Charging parents for their teen’s rehab and legal bills has the court of law behind it, said Frank Vandervort, clinical assistant professor of law at the University of Michigan.
“Even if the parent objects, and doesn’t think it’s appropriate, the court can override the parent’s prerogative. And the case law is very clear that the debt survives the kid well into adulthood,” he said.
That was an unpleasant reality for Dan Coddington and his former wife, whose story was told in last week’s Northern Express. Their son Trevor was found with marijuana several times, beginning at the age of 14. He subsequently spent 15 months in court-ordered drug rehab programs, with his treatment and court fines adding up to $53,054. Initially, his divorced parents were billed nearly $26,000 apiece. Their bill was later reduced by $8,593. Trevor died in a car accident at the age of 19, yet the bills for his rehabilitation were still the responsibility of his parents. Fortunately for the Coddingtons, the court forgave much of their rehab bills in early October.
Why must parents pay for their teen’s mistakes?
State law says so, along with court precedent. A key case was People v. McEvoy, in which a boy was ordered to pay $750,000 for the damage to a school building he had set on fire. The trial court’s decision was affirmed by the state appeals court in 2005.

DEEP IN DEBT
But Vandervort said tagging a juvenile with a lifelong bill is at odds with the mission of the juvenile court.
“The whole idea of the juvenile court is a kid makes a mistake, so we want to help them get rehabilitated and send them into adulthood free of drug problems. But this contravenes the whole philosophy. We are sending a kid into adulthood so deeply in debt that they spend a good portion of their adult life trying to pay the debt. It’s completely contrary to a juvenile court system.”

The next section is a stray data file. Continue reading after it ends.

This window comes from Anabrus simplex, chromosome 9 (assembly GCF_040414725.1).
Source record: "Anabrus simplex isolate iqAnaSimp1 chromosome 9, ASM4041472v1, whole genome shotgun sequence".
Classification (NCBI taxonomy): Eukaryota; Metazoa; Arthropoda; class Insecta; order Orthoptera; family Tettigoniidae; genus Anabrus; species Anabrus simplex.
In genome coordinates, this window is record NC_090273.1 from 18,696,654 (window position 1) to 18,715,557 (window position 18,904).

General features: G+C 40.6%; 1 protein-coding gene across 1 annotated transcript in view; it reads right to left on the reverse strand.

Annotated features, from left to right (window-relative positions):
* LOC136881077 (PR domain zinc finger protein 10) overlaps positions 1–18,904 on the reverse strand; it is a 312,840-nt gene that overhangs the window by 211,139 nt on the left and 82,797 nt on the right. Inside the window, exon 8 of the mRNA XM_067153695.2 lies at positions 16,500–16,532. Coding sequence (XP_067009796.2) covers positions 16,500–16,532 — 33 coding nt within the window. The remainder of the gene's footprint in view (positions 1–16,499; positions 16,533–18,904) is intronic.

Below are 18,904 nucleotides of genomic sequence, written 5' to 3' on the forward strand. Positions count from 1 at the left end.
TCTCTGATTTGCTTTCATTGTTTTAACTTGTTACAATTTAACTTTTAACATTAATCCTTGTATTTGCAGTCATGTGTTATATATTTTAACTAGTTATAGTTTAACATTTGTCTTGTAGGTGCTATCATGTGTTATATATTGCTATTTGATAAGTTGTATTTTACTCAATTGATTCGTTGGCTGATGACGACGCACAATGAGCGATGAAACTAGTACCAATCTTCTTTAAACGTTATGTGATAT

But court officials say they are between a rock and a hard place. Treatment programs are extremely expensive. Either the families carry the debt for decades or the taxpayers do. But some parents, like Dan Coddington, disagree with taking a youth out of their home and putting them into residential rehab, shoulder-to-shoulder with other deeply troubled youths. He believes some youths come out more troubled than when they went in, and suffer a stigma when they return to school.
Coddington said the enormous bills also stress out a family, already stressed by their teen’s troubles. Being forced to pay tens of thousands for treatment can put a strain on the relationship. Vandervort said the working poor and middle class families are the most likely to feel the financial squeeze because they don’t qualify for Medicaid and the rich can afford to pay.
Insurance companies do not cover rehabilitation or counseling that’s paid for by the court and not directly by the family.
So what happens in the adult court? Offenders also pay numerous fees, but are very rarely, if ever, sent to residential rehabilitation—at least in Grand Traverse County. And the adult—not the court—must pay for the services directly, not the court. And there are many, many fees.
“In the adult system, more and more, they are being taxed with one fee or another. Fees for probation, fees that the probation officer gets to monitor you, fees for drug testing. If you’re in jail, you’re charged with a per diem (daily charge). We’ve basically gotten debtor’s prison again,” Vandervort said.